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NSW large business and climate change

NSW large business and climate change

Climate change and large business

The climate of NSW is changing, which is increasingly affecting all aspects of life, including the economy and how large business operates. These impacts include changes to our weather, coasts, oceans, our health and wellbeing – and that of our loved ones, and the natural and built environment. The impacts of climate change are experienced locally, and as they depend on the global location of business activities, and supply chains -  are becoming increasingly difficult to manage.

Large businesses that operate in sectors such as finance, insurance and consulting are under increasing stakeholder and regulatory  pressure to respond to climate change. This involves businesses identifying and managing climate associated risks; including liability and  mapping out pathways to reach Net Zero.

But it’s important to recognise that where there are risks, there are also opportunities. Some of these include increasing the ability to attract investors and talent, and identifying innovative, climate solution orientated, business opportunities. Large businesses that move fast – often get an advantage.

How climate change affects large business 

Depending on the industry, climate change risk exposure can vary. 

Physical Risk

Physical risk looks at climate change impacts on a businesses premises and operations; including supply chains. For example, hail damage to a warehouse facility, or the unavailability of a specific product due to drought in an emerging economy, will have a negative business impact.

Transition Risk

Transition risk describes the unknown way in which society will continue to respond to climate change. These risks include policy changes, shifts in market preferences and technologies, and stakeholder demands. If not managed, these risks can increase business costs, undermine the viability of existing products and services, affect asset values. Transition risk can also lead to a poor external reputation and a negative workplace culture. 

Liability risk

Large businesses are being held accountable for their greenhouse gas emissions. We're already seeing legal cases brought against fossil fuel and utility companies holding them accountable for exacerbating climate change. In 2019 alone, there were 96 filed climate change litigation cases in Australia; the second-highest in the world, after the United States.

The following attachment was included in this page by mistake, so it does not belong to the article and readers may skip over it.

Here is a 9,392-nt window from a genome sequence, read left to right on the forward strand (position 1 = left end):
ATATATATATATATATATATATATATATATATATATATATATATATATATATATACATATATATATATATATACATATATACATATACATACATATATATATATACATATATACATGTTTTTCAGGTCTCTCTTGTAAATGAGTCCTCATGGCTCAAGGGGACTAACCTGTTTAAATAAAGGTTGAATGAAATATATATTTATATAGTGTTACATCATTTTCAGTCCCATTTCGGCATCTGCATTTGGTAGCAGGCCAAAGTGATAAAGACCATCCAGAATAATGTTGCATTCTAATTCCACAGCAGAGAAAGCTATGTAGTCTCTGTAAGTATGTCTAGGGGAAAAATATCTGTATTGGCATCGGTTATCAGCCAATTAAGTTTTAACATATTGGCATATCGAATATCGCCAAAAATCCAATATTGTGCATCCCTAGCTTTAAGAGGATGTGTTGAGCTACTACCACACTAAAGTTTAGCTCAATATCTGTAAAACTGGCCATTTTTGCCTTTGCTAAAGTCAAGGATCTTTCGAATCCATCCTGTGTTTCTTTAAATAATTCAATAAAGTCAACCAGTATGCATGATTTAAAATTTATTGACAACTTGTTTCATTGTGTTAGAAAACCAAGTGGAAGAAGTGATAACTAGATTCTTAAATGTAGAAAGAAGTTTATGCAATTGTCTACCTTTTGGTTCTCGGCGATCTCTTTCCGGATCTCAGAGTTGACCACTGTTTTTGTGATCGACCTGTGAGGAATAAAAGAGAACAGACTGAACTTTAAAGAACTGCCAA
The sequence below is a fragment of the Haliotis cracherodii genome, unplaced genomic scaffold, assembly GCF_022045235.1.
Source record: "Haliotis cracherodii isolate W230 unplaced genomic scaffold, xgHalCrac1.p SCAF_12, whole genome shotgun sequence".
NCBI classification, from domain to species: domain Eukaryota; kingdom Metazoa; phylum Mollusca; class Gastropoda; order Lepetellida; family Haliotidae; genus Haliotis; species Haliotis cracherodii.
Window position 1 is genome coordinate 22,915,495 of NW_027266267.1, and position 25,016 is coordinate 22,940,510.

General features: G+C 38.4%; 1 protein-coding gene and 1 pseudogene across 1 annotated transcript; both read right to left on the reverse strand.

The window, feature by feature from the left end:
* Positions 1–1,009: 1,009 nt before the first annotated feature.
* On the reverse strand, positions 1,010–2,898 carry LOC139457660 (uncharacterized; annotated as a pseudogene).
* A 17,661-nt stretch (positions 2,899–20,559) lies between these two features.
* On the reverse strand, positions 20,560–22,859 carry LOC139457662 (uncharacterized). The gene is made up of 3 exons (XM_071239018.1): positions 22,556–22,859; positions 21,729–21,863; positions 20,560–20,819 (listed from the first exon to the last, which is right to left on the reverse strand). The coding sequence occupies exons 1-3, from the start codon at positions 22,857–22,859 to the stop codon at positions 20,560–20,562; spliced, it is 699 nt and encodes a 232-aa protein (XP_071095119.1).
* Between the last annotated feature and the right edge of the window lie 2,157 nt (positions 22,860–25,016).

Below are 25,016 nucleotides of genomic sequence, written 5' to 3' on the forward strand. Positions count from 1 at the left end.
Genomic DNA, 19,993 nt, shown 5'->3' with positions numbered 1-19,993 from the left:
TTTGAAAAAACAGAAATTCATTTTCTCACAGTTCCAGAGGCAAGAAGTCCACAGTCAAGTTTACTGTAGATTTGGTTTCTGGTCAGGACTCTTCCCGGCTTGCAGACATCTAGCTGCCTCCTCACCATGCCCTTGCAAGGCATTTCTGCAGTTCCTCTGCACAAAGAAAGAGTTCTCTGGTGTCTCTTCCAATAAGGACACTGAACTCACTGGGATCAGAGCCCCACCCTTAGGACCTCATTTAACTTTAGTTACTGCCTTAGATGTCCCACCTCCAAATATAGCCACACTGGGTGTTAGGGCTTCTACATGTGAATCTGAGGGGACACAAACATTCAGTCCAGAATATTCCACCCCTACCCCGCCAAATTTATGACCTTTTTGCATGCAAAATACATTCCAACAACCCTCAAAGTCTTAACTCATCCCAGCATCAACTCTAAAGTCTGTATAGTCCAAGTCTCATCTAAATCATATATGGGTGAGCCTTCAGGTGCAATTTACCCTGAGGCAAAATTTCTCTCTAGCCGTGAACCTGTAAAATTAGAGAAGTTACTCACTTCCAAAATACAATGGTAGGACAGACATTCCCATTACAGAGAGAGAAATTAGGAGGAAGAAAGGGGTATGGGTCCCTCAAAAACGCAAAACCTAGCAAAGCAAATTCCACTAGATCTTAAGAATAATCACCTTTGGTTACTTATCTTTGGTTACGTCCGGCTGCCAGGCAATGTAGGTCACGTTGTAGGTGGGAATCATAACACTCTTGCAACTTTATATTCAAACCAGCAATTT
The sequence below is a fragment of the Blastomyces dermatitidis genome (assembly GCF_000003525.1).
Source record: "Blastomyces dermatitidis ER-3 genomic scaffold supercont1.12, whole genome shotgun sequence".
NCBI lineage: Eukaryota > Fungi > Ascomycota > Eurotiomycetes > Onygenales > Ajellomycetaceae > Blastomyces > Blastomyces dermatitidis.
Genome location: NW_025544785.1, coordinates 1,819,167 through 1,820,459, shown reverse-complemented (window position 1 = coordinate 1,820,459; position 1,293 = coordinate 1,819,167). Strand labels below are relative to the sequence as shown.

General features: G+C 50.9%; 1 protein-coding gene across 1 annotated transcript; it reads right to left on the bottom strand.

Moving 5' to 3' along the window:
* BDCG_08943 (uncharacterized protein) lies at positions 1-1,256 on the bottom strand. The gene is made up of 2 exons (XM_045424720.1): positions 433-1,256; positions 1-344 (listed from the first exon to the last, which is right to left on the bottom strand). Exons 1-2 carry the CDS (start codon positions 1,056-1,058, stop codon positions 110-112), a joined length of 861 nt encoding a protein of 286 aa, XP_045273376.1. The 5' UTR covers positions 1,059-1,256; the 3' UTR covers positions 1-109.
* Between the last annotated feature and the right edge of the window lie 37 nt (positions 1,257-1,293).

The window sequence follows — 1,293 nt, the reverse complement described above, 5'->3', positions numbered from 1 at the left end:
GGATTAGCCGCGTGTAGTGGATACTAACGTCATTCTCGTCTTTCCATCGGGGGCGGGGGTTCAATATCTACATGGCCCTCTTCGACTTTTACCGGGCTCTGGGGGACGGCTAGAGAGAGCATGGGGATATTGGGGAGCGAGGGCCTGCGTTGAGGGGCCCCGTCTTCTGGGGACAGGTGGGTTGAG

Employee health and safety

Climate change can negatively impact the health, social and emotional wellbeing of employees. For example, bushfire smoke can be harmful to employees with asthma, while children with respiratory may also need to be cared for by employees; impacting productivity.

Adaptation actions large business can take  

Business can take immediate steps to adapt to a changing climate.  

  • Become familiar with the NSW Governments and international policy positions on climate resilience.  
  • Review the regulatory requirements to assess and disclose financial risk. APRA statements and TCFD recommendations.  
  • Carry out climate vulnerability risk assessments and identify risk mitigation options.  
  • Build climate resilience into governance frameworks; including identifying, managing and monitoring climate related business and liability risks in governance processes.  
  • Identify new market opportunities that are less carbon intensive, or which enable carbon reduction by others. Explore the development of new technologies, or products and services which could capture new markets and funding.   

Reducing large business impact  - emissions reduction and sustainability

Younger generations are increasingly seeking to work for values based organisations that are taking sustainability and emissions reduction seriously. Businesses can reduce their climate change impact through simple actions that can be adopted today. 

  • Invest in renewable energy to deliver an immediate impact.
  • Increase energy efficiency across all operations.
  • Create a net zero plan with specific emissions reduction targets; including supply chain and logistics. 
  • Have an Environmental Social Governance Policy.

The most important thing is to get started. Starting today can help prevent expensive and necessary changes down the track. Making the transition is not only good for business; it's good for all of us.